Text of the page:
Saturday, 23 February, 2019

Hurricane Michael takes aim at Florida, state of emergency

National Oceanic and Atmospheric Administration National Oceanic and Atmospheric Administration
Theresa Hayes | 10 October, 2018, 01:34

RMS looked at where hurricane Michael is due to make landfall and found that the most similar storms were Category 2 Kate in 1985, which is estimated to have caused around a $1 billion insurance and reinsurance market loss, or Category 3 Eloise in 1975 which is estimated to have resulted in a $3.6 billion insurance and reinsurance industry loss.

By 11 a.m., Michael had winds of 110 miles per hour, just below a major Category 3 hurricane, and was getting stronger, drawing energy from Gulf waters with temperatures in the mid-80s.

Michael gained new strength over warm tropical waters amid fears it would swiftly intensify into a major hurricane before striking Florida's northeast Gulf Coast, where frantic coastal dwellers are boarding up homes and seeking evacuation routes away from the risky storm heading their way.

Hurricane warnings were posted from the Alabama border to the Suwannee River.

Hurricane Michael, now churning in the Gulf of Mexico with winds up to 100 miles per hour, is expected to weaken to a tropical storm by the time it arrives in North Carolina starting late Wednesday night or Thursday morning.

The hurricane center is already warning of storm surge up to 12 feet in some areas, plus heavy rainfall through Florida's Panhandle and into Alabama, Georgia and SC, and "tropical storm"-force winds".

A hurricane warning was up across the Florida panhandle, a low-lying area of beachfront resort and retirement communities on north-eastern Gulf coast. The D.C. area should get a total of maybe an inch, with perhaps two inches falling in Southern Maryland and the Eastern Shore. Storm surge could be life-threatening, the winds will be destructive, and power outages will last for days or even weeks in the hardest-hit locations.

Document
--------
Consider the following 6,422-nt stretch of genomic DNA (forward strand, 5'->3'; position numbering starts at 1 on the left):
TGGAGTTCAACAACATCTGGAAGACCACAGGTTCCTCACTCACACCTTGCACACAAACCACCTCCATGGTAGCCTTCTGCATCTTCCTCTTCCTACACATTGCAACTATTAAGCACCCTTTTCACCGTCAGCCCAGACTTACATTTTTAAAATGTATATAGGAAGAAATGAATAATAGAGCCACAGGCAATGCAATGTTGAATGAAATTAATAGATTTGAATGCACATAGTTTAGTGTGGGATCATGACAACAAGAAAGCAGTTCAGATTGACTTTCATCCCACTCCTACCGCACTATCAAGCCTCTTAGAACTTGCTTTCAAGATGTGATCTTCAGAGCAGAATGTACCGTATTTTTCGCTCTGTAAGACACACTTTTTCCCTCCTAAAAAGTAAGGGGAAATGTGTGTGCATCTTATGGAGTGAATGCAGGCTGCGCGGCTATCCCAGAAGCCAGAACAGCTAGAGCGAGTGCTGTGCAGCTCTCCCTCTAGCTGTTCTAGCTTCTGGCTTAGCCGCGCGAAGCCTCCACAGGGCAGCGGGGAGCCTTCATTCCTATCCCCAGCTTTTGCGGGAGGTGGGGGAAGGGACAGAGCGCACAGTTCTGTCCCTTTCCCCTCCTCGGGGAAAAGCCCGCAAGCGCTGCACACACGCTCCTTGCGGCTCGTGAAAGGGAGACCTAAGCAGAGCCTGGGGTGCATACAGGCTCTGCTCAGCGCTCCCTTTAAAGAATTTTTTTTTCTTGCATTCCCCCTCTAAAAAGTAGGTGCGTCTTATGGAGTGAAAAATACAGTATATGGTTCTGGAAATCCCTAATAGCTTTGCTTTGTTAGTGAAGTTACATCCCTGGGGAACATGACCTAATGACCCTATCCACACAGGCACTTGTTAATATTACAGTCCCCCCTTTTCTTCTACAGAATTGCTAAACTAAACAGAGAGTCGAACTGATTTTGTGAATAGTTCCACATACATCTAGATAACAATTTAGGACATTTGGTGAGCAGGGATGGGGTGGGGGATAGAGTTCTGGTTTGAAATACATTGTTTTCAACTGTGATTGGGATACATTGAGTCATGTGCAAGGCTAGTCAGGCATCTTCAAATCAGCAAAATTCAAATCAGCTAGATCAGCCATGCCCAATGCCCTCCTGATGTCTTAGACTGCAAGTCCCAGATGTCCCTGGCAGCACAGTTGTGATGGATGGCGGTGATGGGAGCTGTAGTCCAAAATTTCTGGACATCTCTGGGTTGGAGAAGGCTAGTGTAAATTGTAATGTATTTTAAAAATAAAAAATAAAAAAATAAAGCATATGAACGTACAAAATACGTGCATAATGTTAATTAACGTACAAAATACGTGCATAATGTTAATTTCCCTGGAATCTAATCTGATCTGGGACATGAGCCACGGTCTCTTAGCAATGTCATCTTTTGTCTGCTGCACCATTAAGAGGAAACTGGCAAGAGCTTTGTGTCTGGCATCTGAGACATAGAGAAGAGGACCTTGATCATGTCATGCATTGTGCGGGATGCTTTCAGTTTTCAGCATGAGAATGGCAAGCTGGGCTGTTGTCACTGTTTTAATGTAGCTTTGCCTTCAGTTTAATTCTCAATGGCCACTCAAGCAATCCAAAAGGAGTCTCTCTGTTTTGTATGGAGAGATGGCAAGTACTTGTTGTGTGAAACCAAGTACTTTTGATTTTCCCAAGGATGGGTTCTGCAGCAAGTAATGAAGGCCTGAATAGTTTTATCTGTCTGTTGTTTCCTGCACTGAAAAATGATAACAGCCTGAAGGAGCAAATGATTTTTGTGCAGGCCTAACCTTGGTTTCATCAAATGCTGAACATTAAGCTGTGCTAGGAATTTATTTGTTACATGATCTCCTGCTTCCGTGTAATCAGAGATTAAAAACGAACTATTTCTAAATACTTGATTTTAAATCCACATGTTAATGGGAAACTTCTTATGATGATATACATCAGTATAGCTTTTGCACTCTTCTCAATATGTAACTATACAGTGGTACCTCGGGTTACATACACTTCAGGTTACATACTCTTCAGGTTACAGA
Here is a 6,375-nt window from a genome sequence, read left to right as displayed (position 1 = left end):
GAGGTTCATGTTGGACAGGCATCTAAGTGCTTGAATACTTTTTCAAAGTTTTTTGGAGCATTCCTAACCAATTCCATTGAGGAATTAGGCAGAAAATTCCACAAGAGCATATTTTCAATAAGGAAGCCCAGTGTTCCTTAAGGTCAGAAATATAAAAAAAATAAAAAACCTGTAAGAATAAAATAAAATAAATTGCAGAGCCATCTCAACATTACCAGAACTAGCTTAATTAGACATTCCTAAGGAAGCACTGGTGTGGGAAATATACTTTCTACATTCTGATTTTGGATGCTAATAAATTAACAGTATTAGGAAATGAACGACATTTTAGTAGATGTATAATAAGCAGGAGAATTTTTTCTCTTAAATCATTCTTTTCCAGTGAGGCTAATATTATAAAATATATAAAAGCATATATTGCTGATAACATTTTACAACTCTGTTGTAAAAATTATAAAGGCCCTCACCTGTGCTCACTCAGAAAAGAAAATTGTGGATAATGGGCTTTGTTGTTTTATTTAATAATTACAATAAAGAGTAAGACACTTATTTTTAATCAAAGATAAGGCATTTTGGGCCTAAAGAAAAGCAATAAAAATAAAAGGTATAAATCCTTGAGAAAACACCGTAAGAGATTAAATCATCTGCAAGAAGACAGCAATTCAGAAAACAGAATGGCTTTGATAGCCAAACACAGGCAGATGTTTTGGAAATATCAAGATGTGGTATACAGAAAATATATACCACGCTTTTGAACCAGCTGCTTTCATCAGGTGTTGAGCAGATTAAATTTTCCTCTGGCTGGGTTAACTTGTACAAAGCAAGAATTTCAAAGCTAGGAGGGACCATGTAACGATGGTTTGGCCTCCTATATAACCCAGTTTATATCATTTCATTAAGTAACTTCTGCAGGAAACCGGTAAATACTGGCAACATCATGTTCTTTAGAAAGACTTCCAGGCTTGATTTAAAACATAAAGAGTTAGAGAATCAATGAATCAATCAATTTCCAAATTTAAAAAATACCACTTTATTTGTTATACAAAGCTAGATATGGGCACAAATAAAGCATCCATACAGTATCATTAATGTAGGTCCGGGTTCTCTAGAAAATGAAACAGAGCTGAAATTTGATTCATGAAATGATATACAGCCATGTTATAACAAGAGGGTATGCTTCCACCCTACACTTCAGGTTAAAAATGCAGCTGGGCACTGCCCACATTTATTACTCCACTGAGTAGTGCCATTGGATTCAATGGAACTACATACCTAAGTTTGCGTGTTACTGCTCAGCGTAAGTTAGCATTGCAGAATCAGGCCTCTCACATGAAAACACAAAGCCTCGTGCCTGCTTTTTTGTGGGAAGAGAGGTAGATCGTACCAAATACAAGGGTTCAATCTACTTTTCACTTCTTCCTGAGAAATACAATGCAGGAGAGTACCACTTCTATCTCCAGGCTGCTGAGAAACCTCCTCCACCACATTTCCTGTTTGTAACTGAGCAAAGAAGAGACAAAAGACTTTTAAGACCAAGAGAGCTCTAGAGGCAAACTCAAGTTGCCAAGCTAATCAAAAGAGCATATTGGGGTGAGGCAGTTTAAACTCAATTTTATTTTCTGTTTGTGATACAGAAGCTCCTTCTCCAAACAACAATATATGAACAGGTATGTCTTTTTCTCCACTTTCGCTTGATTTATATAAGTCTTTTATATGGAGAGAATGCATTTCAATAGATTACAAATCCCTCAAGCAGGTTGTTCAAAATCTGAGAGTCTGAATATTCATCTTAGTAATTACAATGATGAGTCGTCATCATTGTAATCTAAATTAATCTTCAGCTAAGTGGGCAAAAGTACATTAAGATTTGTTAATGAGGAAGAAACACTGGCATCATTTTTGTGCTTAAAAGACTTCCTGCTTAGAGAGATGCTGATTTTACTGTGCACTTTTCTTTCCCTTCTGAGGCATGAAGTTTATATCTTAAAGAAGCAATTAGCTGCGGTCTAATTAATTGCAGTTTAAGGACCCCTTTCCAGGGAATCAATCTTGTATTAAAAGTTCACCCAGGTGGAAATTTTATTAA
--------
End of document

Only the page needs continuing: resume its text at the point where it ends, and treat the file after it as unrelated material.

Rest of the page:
The storm's effects will be felt far from the eye of the hurricane.

As for airlines, United has announced the cancellation of all flights to and from those three airports from now through Wednesday afternoon with travel waivers in effect for several other airports in the region.

Governor Rick Scott warned residents to get out of the way, saying on Tuesday: "This is a monstrous storm".

"For everyone thinking they can ride this storm out, I have news for you: that will be one of the biggest mistakes you can make in your life". "This storm will be life-threatening and extremely unsafe".

The clockwise churn of an area of high pressure centered over DE is what's keeping Michael on a more northerly path toward the Panhandle and away from South Florida, said AccuWeather senior hurricane expert Dan Kottlowski.

"You haven't got anywhere to go (if the bridges close)", he said Tuesday morning.

He noted that residents in the nearby coastal county of Wakulla were being forced to keep their shelters shut because they aren't built to withstand severe winds that may come with Hurricane Michael. "There's nothing between us and this storm but warm water' and I think that's what terrifies us about the potential impacts".

It should be stressed that these figures aren't estimates of losses for hurricane Michael, rather simulated estimates for older storms in the same area that factor in today's exposure levels.

Besides the risky storm surge, residents should also prepare for torrential rain and major flooding, Scott said, with 4 to 8 inches of rain expected and even 12 inches possible in some areas.

Florida State University has closed through Friday and the Pensacola International Airport is set to close Wednesday. A warning for the coast of Mexico from Tulum to Cabo Catoche, was canceled late Monday.

Heavy rain at the weekend caused 13 deaths in Central America after Michael formed off the coast of northern Honduras.

For now, Lauzau is trying to plan ahead, making sure they have enough water, food and sandbags.